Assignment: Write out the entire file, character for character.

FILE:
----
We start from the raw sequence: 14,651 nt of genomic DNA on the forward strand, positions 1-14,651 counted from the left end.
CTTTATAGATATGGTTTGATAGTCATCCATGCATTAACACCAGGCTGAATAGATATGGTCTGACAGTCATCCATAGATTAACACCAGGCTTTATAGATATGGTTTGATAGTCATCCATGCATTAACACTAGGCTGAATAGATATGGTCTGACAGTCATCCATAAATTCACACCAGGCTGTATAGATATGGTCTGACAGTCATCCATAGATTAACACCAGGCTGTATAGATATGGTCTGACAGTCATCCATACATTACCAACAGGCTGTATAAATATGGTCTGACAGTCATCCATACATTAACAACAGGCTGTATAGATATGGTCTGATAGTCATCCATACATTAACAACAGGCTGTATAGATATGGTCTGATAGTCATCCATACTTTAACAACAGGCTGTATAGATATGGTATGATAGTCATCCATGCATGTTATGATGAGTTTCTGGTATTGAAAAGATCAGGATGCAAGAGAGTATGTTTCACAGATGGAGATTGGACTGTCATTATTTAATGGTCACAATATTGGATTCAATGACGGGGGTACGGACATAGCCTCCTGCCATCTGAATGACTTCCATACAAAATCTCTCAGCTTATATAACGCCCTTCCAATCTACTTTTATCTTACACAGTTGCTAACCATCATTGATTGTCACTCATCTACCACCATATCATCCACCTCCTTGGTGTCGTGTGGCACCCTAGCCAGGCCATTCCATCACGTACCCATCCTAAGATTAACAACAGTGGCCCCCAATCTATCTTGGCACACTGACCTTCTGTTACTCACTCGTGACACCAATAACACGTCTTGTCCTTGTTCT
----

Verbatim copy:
We start from the raw sequence: 14,651 nt of genomic DNA on the forward strand, positions 1-14,651 counted from the left end.
CTTTATAGATATGGTTTGATAGTCATCCATGCATTAACACCAGGCTGAATAGATATGGTCTGACAGTCATCCATAGATTAACACCAGGCTTTATAGATATGGTTTGATAGTCATCCATGCATTAACACTAGGCTGAATAGATATGGTCTGACAGTCATCCATAAATTCACACCAGGCTGTATAGATATGGTCTGACAGTCATCCATAGATTAACACCAGGCTGTATAGATATGGTCTGACAGTCATCCATACATTACCAACAGGCTGTATAAATATGGTCTGACAGTCATCCATACATTAACAACAGGCTGTATAGATATGGTCTGATAGTCATCCATACATTAACAACAGGCTGTATAGATATGGTCTGATAGTCATCCATACTTTAACAACAGGCTGTATAGATATGGTATGATAGTCATCCATGCATGTTATGATGAGTTTCTGGTATTGAAAAGATCAGGATGCAAGAGAGTATGTTTCACAGATGGAGATTGGACTGTCATTATTTAATGGTCACAATATTGGATTCAATGACGGGGGTACGGACATAGCCTCCTGCCATCTGAATGACTTCCATACAAAATCTCTCAGCTTATATAACGCCCTTCCAATCTACTTTTATCTTACACAGTTGCTAACCATCATTGATTGTCACTCATCTACCACCATATCATCCACCTCCTTGGTGTCGTGTGGCACCCTAGCCAGGCCATTCCATCACGTACCCATCCTAAGATTAACAACAGTGGCCCCCAATCTATCTTGGCACACTGACCTTCTGTTACTCACTCGTGACACCAATAACACGTCTTGTCCTTGTTCT